“Artisan Boulanger” read the large lettering over the entrance on the deep blue worn paneling of the storefront. It was a simple, yet bold and confident expression of talent. Our local bakers literally consider themselves “skilled craftsmen.” We paid them a visit each of our mornings in Paris. A red awning jutting long over the sidewalk was scrawled in a thin flowing script with the proud artisan’s names, “Mr et Mme Dheilly.” Parisians, unlike any other people I know, take pride in the simple things and weave an artistic thread into the fabric of everything they do, from oil painting to bread baking. Mr. and Mrs. Dheilly are special but not unique.
There are many thousands of traditional local bakeries just like theirs in Paris. I’ve heard some claims that put the number as high as 30,000. That means there’s likely to always be one nearby. The vast majority are locally and privately owned. They are small corner stores with a counter, display case and baskets of bread behind. Usually the bakers serve the customers themselves. Some also roll out a lovely assortment of sweets and everyone has their speciality in addition to the expected traditional staples. No two boulangeries are identical.
My teeth sank into the crusty, buttery softness and my salivary glands ached from the sweetness. I was finally trying a pain au raisin, or escargot, that I had seen in every boulangerie from Paris to Burgundy. Its snail-shell-shaped croissant is studded with raisins and injected with a sweet custard-like filling. Boulangeries are as simple to navigate as they are ubiquitous. Walk to the counter and point. That’s it. Products are simple to identify and taste as they appear they should.
I looked at Lydia and a glob of glistening goo clung motionless to the side of her cheek. The dark chocolate innards of her overfilled pain au chocolat were being extruded from the croissant with every bite she took. Bobby’s had already vanished into his slowly chewing mouth with scarcely a trace left behind. The pain au chocolat is a French favorite and the first choice of Bobby and Lydia too. Amanda’s go to is the simple, perfectly flakey, buttery French croissant while Gianna, ever the trend breaker, tore chunks from a salty soft pretzel. Unlike a lot of things Parisian, it doesn’t take long to become an expert at boulangerie dining. It’s the quickest and simplest place to begin enjoying life like the French.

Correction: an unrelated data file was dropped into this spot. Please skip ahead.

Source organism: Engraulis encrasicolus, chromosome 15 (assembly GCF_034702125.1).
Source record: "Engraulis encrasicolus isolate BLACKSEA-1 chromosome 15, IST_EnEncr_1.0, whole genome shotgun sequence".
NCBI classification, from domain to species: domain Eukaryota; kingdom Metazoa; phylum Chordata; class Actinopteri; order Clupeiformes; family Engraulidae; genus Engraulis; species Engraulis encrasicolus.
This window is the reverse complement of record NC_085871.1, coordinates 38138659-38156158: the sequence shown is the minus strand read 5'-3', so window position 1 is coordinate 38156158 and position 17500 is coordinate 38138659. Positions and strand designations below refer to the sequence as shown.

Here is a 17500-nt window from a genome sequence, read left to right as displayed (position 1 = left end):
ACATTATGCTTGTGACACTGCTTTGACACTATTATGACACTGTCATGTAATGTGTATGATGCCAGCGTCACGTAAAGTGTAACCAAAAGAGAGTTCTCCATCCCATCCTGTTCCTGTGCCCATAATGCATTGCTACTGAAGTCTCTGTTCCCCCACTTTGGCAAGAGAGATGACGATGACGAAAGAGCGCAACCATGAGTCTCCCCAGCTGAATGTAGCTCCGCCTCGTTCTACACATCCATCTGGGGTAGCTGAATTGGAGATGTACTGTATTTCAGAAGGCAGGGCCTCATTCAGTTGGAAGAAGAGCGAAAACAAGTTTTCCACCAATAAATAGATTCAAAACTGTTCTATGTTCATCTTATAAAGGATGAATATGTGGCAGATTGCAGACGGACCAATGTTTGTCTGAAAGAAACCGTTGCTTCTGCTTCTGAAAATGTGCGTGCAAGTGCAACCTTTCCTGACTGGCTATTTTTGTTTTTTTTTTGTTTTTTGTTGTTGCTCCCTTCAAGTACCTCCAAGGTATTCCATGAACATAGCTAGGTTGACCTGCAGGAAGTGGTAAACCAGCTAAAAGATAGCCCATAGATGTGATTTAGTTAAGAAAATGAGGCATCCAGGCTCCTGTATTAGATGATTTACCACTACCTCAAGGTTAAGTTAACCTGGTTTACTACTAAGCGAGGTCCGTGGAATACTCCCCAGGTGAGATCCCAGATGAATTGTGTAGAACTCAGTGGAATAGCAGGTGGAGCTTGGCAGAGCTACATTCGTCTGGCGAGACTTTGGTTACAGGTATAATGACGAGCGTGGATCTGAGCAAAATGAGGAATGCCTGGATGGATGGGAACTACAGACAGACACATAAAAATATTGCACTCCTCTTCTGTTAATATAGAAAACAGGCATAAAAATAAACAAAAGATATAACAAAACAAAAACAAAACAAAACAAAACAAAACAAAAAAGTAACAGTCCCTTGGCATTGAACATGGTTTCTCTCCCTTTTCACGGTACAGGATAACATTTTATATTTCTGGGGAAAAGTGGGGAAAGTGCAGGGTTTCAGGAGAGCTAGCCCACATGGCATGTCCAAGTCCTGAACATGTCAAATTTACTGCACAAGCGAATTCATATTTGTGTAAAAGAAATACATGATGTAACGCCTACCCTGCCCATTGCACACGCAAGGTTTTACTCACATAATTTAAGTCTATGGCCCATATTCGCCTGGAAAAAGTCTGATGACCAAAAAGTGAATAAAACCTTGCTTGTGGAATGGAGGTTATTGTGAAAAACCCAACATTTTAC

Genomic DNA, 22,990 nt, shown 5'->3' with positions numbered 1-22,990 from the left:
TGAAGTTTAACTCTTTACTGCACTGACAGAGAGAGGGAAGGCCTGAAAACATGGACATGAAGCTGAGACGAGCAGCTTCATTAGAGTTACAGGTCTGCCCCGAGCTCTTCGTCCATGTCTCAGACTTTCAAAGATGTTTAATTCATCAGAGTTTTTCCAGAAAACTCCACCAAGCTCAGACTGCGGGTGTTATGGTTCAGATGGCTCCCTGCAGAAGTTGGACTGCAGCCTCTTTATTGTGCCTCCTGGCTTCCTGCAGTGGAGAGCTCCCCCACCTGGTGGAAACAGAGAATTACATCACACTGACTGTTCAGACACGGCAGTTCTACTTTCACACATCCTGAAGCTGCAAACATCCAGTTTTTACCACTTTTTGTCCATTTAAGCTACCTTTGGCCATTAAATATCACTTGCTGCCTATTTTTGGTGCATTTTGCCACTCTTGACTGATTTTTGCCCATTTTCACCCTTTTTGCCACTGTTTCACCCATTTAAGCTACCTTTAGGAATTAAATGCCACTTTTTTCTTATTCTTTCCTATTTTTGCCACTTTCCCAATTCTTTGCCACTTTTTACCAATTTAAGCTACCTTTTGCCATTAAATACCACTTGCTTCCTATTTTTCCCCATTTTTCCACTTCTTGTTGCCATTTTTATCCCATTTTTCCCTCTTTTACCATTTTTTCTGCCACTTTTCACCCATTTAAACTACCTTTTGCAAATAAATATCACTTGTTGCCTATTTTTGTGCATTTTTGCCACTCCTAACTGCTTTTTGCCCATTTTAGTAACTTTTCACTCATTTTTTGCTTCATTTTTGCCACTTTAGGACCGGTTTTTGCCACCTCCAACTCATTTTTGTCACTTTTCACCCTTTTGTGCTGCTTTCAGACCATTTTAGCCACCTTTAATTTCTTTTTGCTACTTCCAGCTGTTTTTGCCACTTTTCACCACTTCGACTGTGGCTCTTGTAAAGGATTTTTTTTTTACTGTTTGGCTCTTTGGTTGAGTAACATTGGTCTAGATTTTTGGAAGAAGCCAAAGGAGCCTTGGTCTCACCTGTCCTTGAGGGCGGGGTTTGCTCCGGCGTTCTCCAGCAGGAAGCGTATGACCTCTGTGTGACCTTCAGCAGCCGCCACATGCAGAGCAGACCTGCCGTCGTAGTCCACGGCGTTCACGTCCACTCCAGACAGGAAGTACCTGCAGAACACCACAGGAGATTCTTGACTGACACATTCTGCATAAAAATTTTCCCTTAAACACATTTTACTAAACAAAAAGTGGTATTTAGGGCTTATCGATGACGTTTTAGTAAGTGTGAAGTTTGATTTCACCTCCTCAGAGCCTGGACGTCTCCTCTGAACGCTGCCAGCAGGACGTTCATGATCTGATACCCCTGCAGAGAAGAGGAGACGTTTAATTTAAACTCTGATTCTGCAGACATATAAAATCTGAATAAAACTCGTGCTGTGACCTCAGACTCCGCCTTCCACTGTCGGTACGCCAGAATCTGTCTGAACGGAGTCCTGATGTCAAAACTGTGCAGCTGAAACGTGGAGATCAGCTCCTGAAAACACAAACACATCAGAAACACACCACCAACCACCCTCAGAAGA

I took a second bite and the sweet paste hit my palate like a train. The sugar injected into my blood stream with dizzying results. The snail was rich and decadent and unfortunately would sour my stomach for the majority of the morning. Clouded by confection I was bombarded with nauseating visions, not of sugar and a sweet stomach, but by . . . rats, dead rats, hanging limp by crooked necks?
I froze mid-bite, mouth distended with cream, my brain trying to process what my eyes showed it. Examining the surroundings I found I was peering into a store window next to the boulangerie. Rows of rats hung from large mouse traps. Below them, four more in suspended animation embraced and danced in a sick and twisted rodent rapture. The classic Parisian sign above the green wooden facade read “DESTRUCTION DES ANIMAUX NUISIBLES,” or destruction of harmful animals. Translation: pest control. I couldn’t help but wonder how long this extermination business had been operating. And how long have those mammoth rats been hanging there? Can it be legal to display the rotting corpses, carriers of plague and pestilence, I pondered?
Almost immediately a familiarity of this place came to me. It took me a while to place it though. Ratatouille? No. Some old black and white film? No. Ah! I remember. In another moment of strange serendipity I recalled Anthony Bourdain standing in front of this very storefront. He obviously found it peculiar enough (if not repulsive) to find a place for it in his show. Of course his reaction was to see the humor in it, and he pretended as though it was the window of a rat restaurant. Not one serving hungry rats but one serving rats to hungry humans. For the second time Anthony Bourdain unexpectedly dropped in on our vacation. And for the second time it caused an unsettling sourness to my stomach.